This will be the night when a pain in the neck trumps the destruction of the world. It's the night -- midnight, to be precise -- when The Twilight Saga: New Moondebuts in theaters -- all of which are likely to be sold out. Online ticket sellers have said that the Twilightsequel has set a record for presales. Box-office prognosticators have been predicting that the film should earn at least $85 million this weekend, with a few boldly prophesying that it will cross $100 million. Warner Bros. distribution chief Dan Fellman would only forecast "a really healthy opening." The original Twilightdebuted with $69.6 million on its way to a final gross of $191.5 million domestically.


Critics all seem to agree that The Twilight Saga: New Moondelivers what it is supposed to deliver -- in the words of Elizabeth Weitzman, in the New York Daily News, "swooning romance, PG-13 thrills, and enough sharp cheekbones and shirtless boys to carry any adolescent over to the next installment." Few of them even attempt to appraise the movie for its artistic quality, the apparent thinking being, "Why bother?" Hence, Kyle Smith's hilarious review in the New York Post, which begins:"Twilight, which was about a girl and a vampire who don't hook up, is totally different from The Twilight Saga: New Moon, which is about a girl, a vampire and a werewolf who don't hook up. And it's not at all like the next sequel, in which a girl, a vampire, a werewolf and a mummy fail to find romance, nor the one after that, in which the girl gets unfriended by all of the above plus the Invisible Man and King Kong -- yet finds her heart aflutter when she befriends the Bride of Frankenstein." And Mick LaSalle solves the critic's dilemma in assessing the movie by observing that it's really not a movie at all. "This is a pop culture phenomenon," he writes, "some weird early 21st century aberration, our equivalent of the hula hoop or dancing the Charleston on a biplane's wing. In the future, people will watch this second installment of "The Twilight Saga" and think, 'What was that?'" Clearly, there's not a teenage heart beating among any of the critics. Roger Ebert comments in the Chicago Sun-Timesthat the charisma of stars Robert Pattinson and Kristen Stewart "is by Madame Tussaud." (He has apparently not witnessed any of the teenage hysteria that accompanies their every move.) On the other hand, Roger Moore in the Orlando Sentinelconcludes that the sequel is "more polished" than the original, "and we get the sense that even though a guy directed it [unlike Twilight], he wants the mostly-female fanbase to revel in the overheated romance, the blood-enforced chastity and the sacrifices this toothy Romeo-and-Juliet tale serves up." And Peter Howell in the Toronto Star dishes out quite a bit of praise to the filmmakers: "They well serve an evolving and involving love saga that gives us a lot more to chew on than the typical teen romance," he writes.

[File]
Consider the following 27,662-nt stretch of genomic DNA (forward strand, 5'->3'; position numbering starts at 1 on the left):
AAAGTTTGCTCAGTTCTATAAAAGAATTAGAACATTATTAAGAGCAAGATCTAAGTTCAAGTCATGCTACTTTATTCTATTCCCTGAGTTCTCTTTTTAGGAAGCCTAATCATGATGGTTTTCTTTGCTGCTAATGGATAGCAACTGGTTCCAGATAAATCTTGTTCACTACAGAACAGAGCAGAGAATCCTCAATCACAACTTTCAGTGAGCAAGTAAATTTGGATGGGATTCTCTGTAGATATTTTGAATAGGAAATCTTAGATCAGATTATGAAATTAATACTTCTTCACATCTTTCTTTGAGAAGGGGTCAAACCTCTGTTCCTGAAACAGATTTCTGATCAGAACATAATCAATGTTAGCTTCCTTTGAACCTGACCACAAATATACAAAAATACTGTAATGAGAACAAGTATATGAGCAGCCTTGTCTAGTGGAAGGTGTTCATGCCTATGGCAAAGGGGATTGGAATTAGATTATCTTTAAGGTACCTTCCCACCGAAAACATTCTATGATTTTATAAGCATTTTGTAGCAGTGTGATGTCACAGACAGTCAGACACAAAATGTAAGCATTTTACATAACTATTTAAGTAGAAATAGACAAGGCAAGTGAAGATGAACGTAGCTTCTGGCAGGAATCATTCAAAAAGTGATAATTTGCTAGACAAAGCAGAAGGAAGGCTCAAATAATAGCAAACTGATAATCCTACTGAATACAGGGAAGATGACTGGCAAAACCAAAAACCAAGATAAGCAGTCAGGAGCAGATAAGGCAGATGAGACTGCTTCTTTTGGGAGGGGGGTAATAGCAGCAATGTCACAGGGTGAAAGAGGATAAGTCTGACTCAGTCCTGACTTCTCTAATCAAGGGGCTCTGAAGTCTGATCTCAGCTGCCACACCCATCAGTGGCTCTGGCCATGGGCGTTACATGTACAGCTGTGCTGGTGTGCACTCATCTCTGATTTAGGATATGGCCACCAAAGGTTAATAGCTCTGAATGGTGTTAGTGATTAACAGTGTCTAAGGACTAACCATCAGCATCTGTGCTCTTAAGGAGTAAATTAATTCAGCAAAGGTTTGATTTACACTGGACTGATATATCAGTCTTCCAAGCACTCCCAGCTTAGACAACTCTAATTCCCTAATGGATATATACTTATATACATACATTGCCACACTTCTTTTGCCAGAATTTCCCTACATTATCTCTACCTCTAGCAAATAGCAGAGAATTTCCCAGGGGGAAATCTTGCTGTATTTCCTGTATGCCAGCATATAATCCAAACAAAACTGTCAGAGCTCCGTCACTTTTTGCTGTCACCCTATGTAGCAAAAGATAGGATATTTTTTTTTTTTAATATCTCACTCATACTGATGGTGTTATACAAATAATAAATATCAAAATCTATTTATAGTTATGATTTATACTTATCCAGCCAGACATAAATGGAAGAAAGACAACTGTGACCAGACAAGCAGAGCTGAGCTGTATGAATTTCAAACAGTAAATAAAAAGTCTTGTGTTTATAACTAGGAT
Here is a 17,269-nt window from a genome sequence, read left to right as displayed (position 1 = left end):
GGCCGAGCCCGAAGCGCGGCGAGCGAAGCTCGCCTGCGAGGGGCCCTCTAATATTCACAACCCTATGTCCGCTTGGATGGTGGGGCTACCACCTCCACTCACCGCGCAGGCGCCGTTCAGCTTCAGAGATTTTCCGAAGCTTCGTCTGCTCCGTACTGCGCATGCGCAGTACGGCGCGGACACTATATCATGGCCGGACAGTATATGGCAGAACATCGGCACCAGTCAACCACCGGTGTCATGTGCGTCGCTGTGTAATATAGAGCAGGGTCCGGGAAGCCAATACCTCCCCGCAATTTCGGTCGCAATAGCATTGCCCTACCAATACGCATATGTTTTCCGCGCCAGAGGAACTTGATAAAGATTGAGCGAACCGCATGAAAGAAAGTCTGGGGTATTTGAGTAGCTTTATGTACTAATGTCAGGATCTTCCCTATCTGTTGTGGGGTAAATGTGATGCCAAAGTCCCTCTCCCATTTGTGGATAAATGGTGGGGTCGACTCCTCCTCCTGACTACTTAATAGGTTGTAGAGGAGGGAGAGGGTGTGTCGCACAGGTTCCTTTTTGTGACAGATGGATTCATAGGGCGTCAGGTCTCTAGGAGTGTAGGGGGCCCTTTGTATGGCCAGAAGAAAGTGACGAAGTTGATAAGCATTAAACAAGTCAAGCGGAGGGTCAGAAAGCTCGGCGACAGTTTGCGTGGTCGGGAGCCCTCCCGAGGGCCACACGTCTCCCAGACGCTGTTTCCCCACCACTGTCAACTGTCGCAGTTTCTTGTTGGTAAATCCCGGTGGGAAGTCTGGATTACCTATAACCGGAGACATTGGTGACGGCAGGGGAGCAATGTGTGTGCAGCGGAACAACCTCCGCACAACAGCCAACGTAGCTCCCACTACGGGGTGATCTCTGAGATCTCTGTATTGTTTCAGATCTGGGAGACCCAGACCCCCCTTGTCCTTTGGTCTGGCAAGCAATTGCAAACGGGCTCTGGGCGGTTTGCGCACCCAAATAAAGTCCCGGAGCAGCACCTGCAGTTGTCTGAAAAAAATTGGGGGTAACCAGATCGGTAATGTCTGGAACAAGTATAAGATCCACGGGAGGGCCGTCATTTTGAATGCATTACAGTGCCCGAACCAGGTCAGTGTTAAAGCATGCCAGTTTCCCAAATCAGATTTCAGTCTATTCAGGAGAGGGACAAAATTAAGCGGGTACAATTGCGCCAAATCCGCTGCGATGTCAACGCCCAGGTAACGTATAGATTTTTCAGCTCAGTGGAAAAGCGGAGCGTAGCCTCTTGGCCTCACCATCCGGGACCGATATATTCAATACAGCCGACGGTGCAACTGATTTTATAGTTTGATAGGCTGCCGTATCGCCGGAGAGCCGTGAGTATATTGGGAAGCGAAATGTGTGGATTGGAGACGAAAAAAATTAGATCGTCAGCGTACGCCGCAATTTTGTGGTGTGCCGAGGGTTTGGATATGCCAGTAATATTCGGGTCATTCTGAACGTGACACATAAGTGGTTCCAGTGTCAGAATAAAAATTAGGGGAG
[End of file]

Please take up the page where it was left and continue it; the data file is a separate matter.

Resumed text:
Comic actor Will Ferrell has the dubious distinction of heading a new Forbesmagazine list of Hollywood's most overpaid stars. A top-ten list also includes (in order): Ewan McGregor, Billy Bob Thornton, Eddie Murphy, Ice Cube, Tom Cruise, Drew Barrymore, Leonardo DiCaprio, Samuel Jackson, and Jim Carrey. All of them, said the magazine on its website Wednesday, "cost more to hire than they appear to be worth at box offices." Ferrell ended up at the top of the list, it said, largely because of the flop Land of the Lost, a movie that cost about $100 million to produce, but which earned less than $65 million worldwide. Based on his estimated salary for each film, Forbesconcluded that for every dollar Ferrell was paid, his films earned an average of just $3.29.


The tabloid website TMZ, fast becoming the bane of Hollywood publicists, wasted no time Wednesday undercutting the news that Peoplemagazine had named Johnny Depp its "Sexiest Man Alive" for the second time. (He also won in 2003.) Just hours after Peoplesenior editor Kate Coyne announced the magazine's selection, saying that he had achieved an almost "iconic status in terms of sexiness," TMZ videotaped him emerging from a New York bar, looking dazed and unkempt and being supported by members of his entourage -- poles apart from his image as a sexy icon. "It seems the guy was really into celebrating his Sexiest Man Alive victory," TMZ wisecracked in a brief video caption.


Theater owners have made it plain that they intend to ignore a new study showing that the popcorn they sell at their concession stands is loaded with calories and saturated fat. The study, conducted for the Center for Science in the Public Interest, disclosed that a large popcorn at the AMC theater chain contains 1,030 calories and 57 grams of saturated fat. However, the study found that a large popcorn at Cinemark theaters, which uses canola oil, contains only 4 grams of saturated fat -- despite the fact that it contains one more cup of popcorn than AMC's. Responding to the study, the National Association of Theatre Owners said in a statement that after results of a similar study were released in 1994, "many cinema operators responded by offering patrons additional choices, such as air-popped popcorn. After very little time, movie patrons in droves made their voices heard - they wanted the traditional popcorn back. Many of our patrons enjoy the traditional taste and aroma of theater popcorn."